laughing. These were attributed to ancient artists, and

time:2023-11-29 02:45:15 source:Heartbreaker author:health

* Who was buried in 1530, and dug up in 1608, and found

laughing. These were attributed to ancient artists, and

perfect like an ordinary corpse newly interred. rupted. Common tombs preserve not beyond powder: a firmer consistence and compage of parts might be ex- pected from arefaction, deep burial, or charcoal. The greatest antiquities of mortal bodies may remain in putrefied bones, whereof, though we take not in the pillar of Lot's wife, or metamorphosis of Ortelius, some may be older than pyramids, in the putrefied relicks of the general inundation. When Alexander opened the tomb of Cyrus, the remaining bones discovered his pro- portion, whereof urnal fragments afford but a bad conjecture, and have this disadvantage of grave inter- ments, that they leave us ignorant of most personal dis- coveries. For since bones afford not only rectitude and stability but figure unto the body, it is no impossible physiognomy to conjecture at fleshy appendencies, and after what shape the muscles and carnous parts might hang in their full consistencies. A full-spread cariola shows a well-shaped horse behind; handsome formed skulls give some analogy of fleshy resemblance. A critical view of bones makes a good distinction of sexes. Even colour is not beyond conjecture, since it is hard to be deceived in the distinction of the Negroes' skulls.<5> Dante's* characters are to be found in skulls as well as faces. Hercules is not only known by his foot. Other parts make out their comproportions and infer- ences upon whole or parts. And since the dimensions of the head measure the whole body, and the figure thereof gives conjecture of the principal faculties: physiognomy outlives ourselves, and ends not in our graves.

laughing. These were attributed to ancient artists, and

Severe contemplators, observing these lasting relicks, may think them good monuments of persons past, little advantage to future beings; and, considering that power

laughing. These were attributed to ancient artists, and

which subdueth all things unto itself, that can resume the scattered atoms, or identify out of anything, conceive it superfluous to expect a resurrection out of relicks: but the soul subsisting, other matter, clothed with due accidents, may salve the individuality. Yet the saints, we observe, arose from graves and monuments about the holy city. Some think the ancient patriarchs so earnestly desired to lay their bones in Canaan, as hoping to make a part of that resurrection; and, though thirty miles from Mount Calvary, at least to lie in that region which should produce the first-fruits of the dead. And if, according to learned conjecture, the bodies of men shall rise where their greatest relicks remain, many are not like to err in the topography of their resurrection, though their bones or bodies be after translated by angels into the field of Ezekiel's vision, or as some will order it, into the valley of judgment, or Jehosaphat.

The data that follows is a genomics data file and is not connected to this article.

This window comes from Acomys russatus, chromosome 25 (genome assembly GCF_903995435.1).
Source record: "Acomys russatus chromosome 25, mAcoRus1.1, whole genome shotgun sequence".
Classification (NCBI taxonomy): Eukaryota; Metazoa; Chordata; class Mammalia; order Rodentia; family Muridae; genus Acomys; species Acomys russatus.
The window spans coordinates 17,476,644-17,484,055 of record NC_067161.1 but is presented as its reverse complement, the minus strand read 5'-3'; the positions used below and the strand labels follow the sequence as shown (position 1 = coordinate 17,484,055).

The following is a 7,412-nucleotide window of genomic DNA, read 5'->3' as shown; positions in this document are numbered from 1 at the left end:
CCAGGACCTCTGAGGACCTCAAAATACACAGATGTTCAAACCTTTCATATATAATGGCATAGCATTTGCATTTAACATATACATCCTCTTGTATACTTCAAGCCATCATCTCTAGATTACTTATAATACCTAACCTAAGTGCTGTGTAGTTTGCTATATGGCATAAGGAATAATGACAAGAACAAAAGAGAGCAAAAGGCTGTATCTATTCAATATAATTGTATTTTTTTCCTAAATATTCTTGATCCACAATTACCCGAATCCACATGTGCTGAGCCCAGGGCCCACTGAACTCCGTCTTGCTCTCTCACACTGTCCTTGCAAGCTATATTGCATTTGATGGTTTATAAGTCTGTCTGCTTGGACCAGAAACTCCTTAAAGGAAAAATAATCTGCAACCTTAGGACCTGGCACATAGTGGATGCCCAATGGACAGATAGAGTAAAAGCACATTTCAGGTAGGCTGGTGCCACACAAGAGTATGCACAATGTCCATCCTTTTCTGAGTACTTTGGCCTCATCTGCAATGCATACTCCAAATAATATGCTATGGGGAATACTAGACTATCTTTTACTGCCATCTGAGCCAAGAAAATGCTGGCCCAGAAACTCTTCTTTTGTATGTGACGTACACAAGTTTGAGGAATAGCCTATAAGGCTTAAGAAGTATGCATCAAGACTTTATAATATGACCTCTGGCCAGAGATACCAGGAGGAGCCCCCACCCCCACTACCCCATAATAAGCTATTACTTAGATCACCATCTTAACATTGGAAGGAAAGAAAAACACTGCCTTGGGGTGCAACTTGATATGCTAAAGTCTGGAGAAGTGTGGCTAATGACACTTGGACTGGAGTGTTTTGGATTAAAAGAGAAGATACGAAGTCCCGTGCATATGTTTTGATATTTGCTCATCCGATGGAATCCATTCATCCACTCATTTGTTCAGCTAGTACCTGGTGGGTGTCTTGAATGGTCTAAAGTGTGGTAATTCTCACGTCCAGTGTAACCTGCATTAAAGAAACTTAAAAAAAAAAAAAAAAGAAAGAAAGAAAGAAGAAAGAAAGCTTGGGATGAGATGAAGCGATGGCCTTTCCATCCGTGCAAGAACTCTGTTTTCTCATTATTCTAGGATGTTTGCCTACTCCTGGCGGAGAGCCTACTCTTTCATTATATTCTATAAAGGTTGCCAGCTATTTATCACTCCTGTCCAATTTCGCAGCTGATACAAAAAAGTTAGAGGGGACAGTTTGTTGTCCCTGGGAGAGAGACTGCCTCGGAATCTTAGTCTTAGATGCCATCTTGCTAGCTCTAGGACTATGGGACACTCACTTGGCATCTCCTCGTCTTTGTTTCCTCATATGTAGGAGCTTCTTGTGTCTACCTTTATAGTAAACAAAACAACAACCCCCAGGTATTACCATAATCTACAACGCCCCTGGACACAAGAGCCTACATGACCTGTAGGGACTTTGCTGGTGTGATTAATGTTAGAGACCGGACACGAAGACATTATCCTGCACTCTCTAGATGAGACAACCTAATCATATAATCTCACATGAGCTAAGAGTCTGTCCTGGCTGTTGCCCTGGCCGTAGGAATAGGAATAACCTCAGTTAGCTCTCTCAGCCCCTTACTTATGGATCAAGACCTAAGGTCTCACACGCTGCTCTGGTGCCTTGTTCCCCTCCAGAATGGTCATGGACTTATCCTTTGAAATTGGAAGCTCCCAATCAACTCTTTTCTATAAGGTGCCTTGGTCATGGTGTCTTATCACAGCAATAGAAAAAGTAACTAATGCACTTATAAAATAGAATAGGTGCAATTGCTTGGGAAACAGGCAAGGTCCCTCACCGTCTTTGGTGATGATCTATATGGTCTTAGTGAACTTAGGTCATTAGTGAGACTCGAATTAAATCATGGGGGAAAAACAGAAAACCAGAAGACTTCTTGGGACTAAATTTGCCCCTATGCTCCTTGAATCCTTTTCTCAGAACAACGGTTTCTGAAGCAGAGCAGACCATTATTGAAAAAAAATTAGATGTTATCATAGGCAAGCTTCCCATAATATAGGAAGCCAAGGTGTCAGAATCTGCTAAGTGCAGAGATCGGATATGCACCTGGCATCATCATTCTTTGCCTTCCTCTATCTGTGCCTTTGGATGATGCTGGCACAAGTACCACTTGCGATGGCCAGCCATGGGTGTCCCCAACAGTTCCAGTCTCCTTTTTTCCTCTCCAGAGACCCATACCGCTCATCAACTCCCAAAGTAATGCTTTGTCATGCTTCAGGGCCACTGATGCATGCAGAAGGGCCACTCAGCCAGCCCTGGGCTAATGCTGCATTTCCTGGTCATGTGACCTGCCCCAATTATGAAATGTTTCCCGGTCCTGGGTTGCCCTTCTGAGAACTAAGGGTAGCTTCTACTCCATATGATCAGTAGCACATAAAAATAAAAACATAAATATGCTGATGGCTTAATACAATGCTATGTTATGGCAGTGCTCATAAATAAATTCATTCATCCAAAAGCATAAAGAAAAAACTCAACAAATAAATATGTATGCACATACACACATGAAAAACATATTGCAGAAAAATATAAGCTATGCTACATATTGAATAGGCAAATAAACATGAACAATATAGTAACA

CHRISTIANS have handsomely glossed the deformity of death by careful consideration of the body, and civil rites which take off brutal terminations: and though they conceived all reparable by a resurrection, cast not off all care of interment. And since the ashes of sacrifices burnt upon the altar of God were carefully carried out by the priests, and deposed in a clean field; since they acknowledged their bodies to be the lodging of Christ, and temples of the Holy Ghost, they devolved not all upon the sufficiency of soul-existence; and therefore with long services and full solemnities, concluded their last exequies, wherein to all distinctions the Greek devotion seems most pathetically ceremonious.

Christian invention hath chiefly driven at rites, which speak hopes of another life, and hints of a resurrection. And if the ancient Gentiles held not the immortality of their better part, and some subsistence after death, in several rites, customs, actions, and expressions, they contradicted their own opinions: wherein Democritus went high, even to the thought of a resurrection, as scoffingly recorded by Pliny.* What can be more express than the expression of Phocylides?+ Or who would expect from Lucretius# a sentence of Ecclesiastes? Before Plato could speak, the soul had wings in Homer, which fell not, but flew out of the body into the man- sions of the dead; who also observed that handsome distinction of Demas and Soma, for the body conjoined to the soul, and body separated from it. Lucian spoke much truth in jest, when he said that part of Hercules which proceeded from Alcmena perished, that from Jupiter remained immortal. Thus Socrates was con- tent that his friends should bury his body, so they would not think they buried Socrates; and, regarding only his immortal part, was indifferent to be burnt or buried. From such considerations, Diogenes might contemn sepulture, and, being satisfied that the soul could not perish, grow careless of corporal interment. The Stoicks, who thought the souls of wise men had

* "Similis****reviviscendi promissa Democrito vanitas, qui non revixit ipse. Quae (malum) ista dementia est iterari vitam morte?"--Plin. I. vii. c. 55. + [Greek omitted] # "Cedit item retro de terra quod fuit ante in terras."-- Luc., lib. ii. 998.

their habitation about the moon, might make slight account of subterraneous deposition; whereas the Pythagoreans and transcorporating philosophers, who were to be often buried, held great care of their inter- ment. And the Platonicks rejected not a due care of the grave, though they put their ashes to unreasonable expectations, in their tedious term of return and long set revolution.


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